Citic Securities, China’s largest home-grown investment bank, plans to sell 350m new shares to fund expansion in the face of impending competition from foreign financial groups.
The secondary share sale could raise more than Rmb20bn ($2.6bn) based on Citic’s closing price of Rmb58.48 on Tuesday, allowing the group to build a war chest for acquisitions and organic growth.
Citic said on Tuesday it planned to use about Rmb400m to raise its stake in China Asset Management, the first company to issue exchange traded funds in China, from the current 41 per cent to almost 77 per cent.
It is also planning to expand into the Hong Kong market, and will need a lot of cash to attract top managerial talent.
After last month’s trade talks with Washington, the Chinese government has agreed to allow international brokerages back into the domestic market, ending a ban that was introduced last year.
Nearly 100 domestic securities companies, many of which were virtually bankrupt and mired in trading scandals less than two years ago, dominate the Chinese securities industry.
Combined losses at Chinese brokerages exceeded $1.8bn in 2004, the year before the start of a bull market that has reversed their fortunes.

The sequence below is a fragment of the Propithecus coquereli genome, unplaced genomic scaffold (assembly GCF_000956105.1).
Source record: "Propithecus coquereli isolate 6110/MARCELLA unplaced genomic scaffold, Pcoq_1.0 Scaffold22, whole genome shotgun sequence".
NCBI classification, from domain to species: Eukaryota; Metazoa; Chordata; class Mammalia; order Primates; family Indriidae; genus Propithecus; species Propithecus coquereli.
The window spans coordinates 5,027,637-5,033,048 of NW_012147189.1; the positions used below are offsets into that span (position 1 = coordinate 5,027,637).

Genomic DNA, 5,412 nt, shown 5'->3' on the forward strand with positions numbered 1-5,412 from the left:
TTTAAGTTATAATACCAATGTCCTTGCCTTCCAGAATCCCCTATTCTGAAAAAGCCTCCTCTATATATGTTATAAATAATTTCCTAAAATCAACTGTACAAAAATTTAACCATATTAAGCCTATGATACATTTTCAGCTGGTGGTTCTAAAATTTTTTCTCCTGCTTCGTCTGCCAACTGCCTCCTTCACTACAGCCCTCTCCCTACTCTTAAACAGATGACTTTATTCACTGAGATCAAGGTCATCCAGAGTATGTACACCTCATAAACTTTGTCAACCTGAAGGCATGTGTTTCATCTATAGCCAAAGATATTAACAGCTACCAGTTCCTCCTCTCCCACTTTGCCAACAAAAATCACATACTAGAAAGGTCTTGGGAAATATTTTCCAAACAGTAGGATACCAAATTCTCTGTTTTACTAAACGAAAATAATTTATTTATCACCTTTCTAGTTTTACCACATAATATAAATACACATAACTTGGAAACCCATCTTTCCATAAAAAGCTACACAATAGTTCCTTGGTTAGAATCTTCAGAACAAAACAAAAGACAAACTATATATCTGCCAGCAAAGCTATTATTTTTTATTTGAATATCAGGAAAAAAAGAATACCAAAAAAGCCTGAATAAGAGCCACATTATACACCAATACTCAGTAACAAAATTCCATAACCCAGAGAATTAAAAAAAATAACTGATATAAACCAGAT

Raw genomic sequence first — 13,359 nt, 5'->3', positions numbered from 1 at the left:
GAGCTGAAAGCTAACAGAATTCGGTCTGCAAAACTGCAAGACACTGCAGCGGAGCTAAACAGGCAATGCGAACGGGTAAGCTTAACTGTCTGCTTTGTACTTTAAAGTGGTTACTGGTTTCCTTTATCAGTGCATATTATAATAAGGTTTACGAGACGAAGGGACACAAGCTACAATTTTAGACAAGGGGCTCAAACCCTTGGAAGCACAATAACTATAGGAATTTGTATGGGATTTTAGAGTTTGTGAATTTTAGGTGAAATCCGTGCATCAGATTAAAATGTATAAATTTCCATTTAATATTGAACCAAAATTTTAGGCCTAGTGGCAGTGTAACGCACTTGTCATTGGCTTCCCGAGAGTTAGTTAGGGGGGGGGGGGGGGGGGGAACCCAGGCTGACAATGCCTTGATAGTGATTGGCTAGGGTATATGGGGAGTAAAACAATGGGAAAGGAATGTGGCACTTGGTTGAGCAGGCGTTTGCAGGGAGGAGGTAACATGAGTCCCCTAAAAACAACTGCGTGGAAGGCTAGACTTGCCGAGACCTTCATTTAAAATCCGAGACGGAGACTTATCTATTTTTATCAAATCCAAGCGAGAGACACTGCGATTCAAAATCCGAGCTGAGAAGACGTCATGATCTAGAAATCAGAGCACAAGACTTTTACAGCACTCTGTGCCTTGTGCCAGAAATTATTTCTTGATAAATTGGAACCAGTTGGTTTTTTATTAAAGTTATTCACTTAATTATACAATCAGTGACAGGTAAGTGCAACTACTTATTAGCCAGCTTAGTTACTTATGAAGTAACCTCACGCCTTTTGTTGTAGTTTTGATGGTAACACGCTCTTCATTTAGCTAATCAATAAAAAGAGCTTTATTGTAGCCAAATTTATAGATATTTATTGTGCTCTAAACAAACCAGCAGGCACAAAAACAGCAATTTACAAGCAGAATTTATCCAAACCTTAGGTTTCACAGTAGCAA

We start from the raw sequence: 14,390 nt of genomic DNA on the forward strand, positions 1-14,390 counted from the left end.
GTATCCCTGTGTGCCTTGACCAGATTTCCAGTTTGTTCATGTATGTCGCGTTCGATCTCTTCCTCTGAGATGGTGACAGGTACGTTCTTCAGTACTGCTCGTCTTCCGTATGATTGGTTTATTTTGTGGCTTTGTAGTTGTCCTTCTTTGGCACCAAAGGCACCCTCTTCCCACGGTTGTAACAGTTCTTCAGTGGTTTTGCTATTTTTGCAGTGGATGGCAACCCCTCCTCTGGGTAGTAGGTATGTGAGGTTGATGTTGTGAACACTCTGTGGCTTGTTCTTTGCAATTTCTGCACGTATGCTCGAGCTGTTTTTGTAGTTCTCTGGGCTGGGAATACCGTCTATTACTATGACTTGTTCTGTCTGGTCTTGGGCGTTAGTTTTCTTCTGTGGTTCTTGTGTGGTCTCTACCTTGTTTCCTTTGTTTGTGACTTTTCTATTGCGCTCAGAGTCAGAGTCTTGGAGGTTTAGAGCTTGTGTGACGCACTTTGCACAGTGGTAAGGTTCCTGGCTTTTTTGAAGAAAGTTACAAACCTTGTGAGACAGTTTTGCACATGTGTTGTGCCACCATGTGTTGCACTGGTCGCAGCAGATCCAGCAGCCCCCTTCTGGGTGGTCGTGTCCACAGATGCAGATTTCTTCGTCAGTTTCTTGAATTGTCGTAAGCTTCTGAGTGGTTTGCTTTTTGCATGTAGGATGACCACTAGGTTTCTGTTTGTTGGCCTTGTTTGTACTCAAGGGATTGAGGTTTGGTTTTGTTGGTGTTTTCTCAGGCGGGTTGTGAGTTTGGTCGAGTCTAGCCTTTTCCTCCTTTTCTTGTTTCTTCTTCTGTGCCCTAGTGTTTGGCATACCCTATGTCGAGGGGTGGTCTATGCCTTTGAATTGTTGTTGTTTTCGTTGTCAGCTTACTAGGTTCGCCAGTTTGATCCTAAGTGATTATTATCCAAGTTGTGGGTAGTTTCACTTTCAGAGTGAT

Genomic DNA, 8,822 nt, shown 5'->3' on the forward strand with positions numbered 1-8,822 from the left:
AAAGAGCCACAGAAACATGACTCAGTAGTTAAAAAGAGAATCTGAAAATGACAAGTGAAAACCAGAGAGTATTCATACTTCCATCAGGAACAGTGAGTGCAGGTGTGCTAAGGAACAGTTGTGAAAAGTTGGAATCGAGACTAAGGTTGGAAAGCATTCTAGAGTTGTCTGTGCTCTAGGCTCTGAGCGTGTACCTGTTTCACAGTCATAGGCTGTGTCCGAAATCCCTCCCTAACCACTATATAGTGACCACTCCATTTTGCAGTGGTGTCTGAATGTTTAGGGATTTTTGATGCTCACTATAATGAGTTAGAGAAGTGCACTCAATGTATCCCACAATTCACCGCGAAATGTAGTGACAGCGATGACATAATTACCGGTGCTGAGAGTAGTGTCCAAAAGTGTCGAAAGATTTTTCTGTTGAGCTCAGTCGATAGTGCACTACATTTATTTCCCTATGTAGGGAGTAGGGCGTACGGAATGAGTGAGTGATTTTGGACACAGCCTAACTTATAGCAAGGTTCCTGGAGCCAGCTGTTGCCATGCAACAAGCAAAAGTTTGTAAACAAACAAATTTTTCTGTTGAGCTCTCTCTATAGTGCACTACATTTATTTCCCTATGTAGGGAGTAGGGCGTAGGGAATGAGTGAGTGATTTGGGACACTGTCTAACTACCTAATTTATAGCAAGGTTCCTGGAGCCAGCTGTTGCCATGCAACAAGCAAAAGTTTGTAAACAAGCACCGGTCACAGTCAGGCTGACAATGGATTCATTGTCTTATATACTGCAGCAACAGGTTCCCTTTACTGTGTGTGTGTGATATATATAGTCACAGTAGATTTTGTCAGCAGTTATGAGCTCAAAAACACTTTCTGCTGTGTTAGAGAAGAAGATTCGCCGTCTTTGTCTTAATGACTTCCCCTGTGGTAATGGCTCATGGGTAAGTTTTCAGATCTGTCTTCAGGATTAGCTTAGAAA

“This year has been very good for brokerages, with monthly turnover of more than Rmb5,000bn for the last couple of months,” said Tracy Yu, head of regional financials at Citigroup.
Profit at Citic Securities jumped tenfold in the first quarter, after registering a record Rmb2.4bn profit in 2006, and its shares have more than doubled since the start of the year, making it the company with the largest free float in the Chinese market.
It controls about 8 per cent of the secondary broking market and about 20 per cent of equity underwriting. It is the top underwriter of corporate bonds in China.
Citic and its much smaller competitor Hong Yuan Securities are the only listed brokerages in China.